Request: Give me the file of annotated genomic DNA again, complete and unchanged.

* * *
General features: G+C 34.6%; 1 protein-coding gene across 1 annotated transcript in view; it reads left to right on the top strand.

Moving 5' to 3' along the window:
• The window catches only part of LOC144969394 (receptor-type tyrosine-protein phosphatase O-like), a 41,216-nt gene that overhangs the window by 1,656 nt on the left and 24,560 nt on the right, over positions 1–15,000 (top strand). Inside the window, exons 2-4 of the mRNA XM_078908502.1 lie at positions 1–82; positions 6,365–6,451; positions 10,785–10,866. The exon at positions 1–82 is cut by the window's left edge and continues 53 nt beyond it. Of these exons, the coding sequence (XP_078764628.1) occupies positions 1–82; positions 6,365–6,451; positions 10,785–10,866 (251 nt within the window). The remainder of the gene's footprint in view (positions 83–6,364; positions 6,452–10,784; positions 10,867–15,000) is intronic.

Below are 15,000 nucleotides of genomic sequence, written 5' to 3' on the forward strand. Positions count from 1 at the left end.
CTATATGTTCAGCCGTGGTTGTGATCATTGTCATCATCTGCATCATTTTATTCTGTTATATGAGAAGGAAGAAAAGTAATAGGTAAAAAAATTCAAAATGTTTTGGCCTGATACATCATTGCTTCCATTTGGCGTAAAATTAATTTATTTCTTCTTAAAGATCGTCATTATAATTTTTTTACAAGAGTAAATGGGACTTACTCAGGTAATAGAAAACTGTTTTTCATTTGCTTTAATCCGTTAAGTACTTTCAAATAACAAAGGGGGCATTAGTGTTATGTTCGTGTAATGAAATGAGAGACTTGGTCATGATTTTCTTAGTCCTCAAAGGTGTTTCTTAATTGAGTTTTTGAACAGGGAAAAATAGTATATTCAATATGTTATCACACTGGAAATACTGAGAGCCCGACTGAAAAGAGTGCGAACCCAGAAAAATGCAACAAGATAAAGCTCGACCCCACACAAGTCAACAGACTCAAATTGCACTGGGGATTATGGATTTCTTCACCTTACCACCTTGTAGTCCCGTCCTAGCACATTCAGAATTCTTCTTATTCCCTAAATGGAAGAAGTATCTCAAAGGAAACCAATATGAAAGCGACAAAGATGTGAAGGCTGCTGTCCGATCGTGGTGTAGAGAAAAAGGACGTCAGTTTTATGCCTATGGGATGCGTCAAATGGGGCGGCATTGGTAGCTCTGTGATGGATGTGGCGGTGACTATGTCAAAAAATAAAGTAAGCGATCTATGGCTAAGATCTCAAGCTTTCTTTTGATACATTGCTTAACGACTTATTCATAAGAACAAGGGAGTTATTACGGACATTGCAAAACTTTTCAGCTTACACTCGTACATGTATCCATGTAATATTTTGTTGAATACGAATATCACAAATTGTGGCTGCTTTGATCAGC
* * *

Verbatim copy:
General features: G+C 34.6%; 1 protein-coding gene across 1 annotated transcript in view; it reads left to right on the top strand.

Moving 5' to 3' along the window:
• The window catches only part of LOC144969394 (receptor-type tyrosine-protein phosphatase O-like), a 41,216-nt gene that overhangs the window by 1,656 nt on the left and 24,560 nt on the right, over positions 1–15,000 (top strand). Inside the window, exons 2-4 of the mRNA XM_078908502.1 lie at positions 1–82; positions 6,365–6,451; positions 10,785–10,866. The exon at positions 1–82 is cut by the window's left edge and continues 53 nt beyond it. Of these exons, the coding sequence (XP_078764628.1) occupies positions 1–82; positions 6,365–6,451; positions 10,785–10,866 (251 nt within the window). The remainder of the gene's footprint in view (positions 83–6,364; positions 6,452–10,784; positions 10,867–15,000) is intronic.

Below are 15,000 nucleotides of genomic sequence, written 5' to 3' on the forward strand. Positions count from 1 at the left end.
CTATATGTTCAGCCGTGGTTGTGATCATTGTCATCATCTGCATCATTTTATTCTGTTATATGAGAAGGAAGAAAAGTAATAGGTAAAAAAATTCAAAATGTTTTGGCCTGATACATCATTGCTTCCATTTGGCGTAAAATTAATTTATTTCTTCTTAAAGATCGTCATTATAATTTTTTTACAAGAGTAAATGGGACTTACTCAGGTAATAGAAAACTGTTTTTCATTTGCTTTAATCCGTTAAGTACTTTCAAATAACAAAGGGGGCATTAGTGTTATGTTCGTGTAATGAAATGAGAGACTTGGTCATGATTTTCTTAGTCCTCAAAGGTGTTTCTTAATTGAGTTTTTGAACAGGGAAAAATAGTATATTCAATATGTTATCACACTGGAAATACTGAGAGCCCGACTGAAAAGAGTGCGAACCCAGAAAAATGCAACAAGATAAAGCTCGACCCCACACAAGTCAACAGACTCAAATTGCACTGGGGATTATGGATTTCTTCACCTTACCACCTTGTAGTCCCGTCCTAGCACATTCAGAATTCTTCTTATTCCCTAAATGGAAGAAGTATCTCAAAGGAAACCAATATGAAAGCGACAAAGATGTGAAGGCTGCTGTCCGATCGTGGTGTAGAGAAAAAGGACGTCAGTTTTATGCCTATGGGATGCGTCAAATGGGGCGGCATTGGTAGCTCTGTGATGGATGTGGCGGTGACTATGTCAAAAAATAAAGTAAGCGATCTATGGCTAAGATCTCAAGCTTTCTTTTGATACATTGCTTAACGACTTATTCATAAGAACAAGGGAGTTATTACGGACATTGCAAAACTTTTCAGCTTACACTCGTACATGTATCCATGTAATATTTTGTTGAATACGAATATCACAAATTGTGGCTGCTTTGATCAGC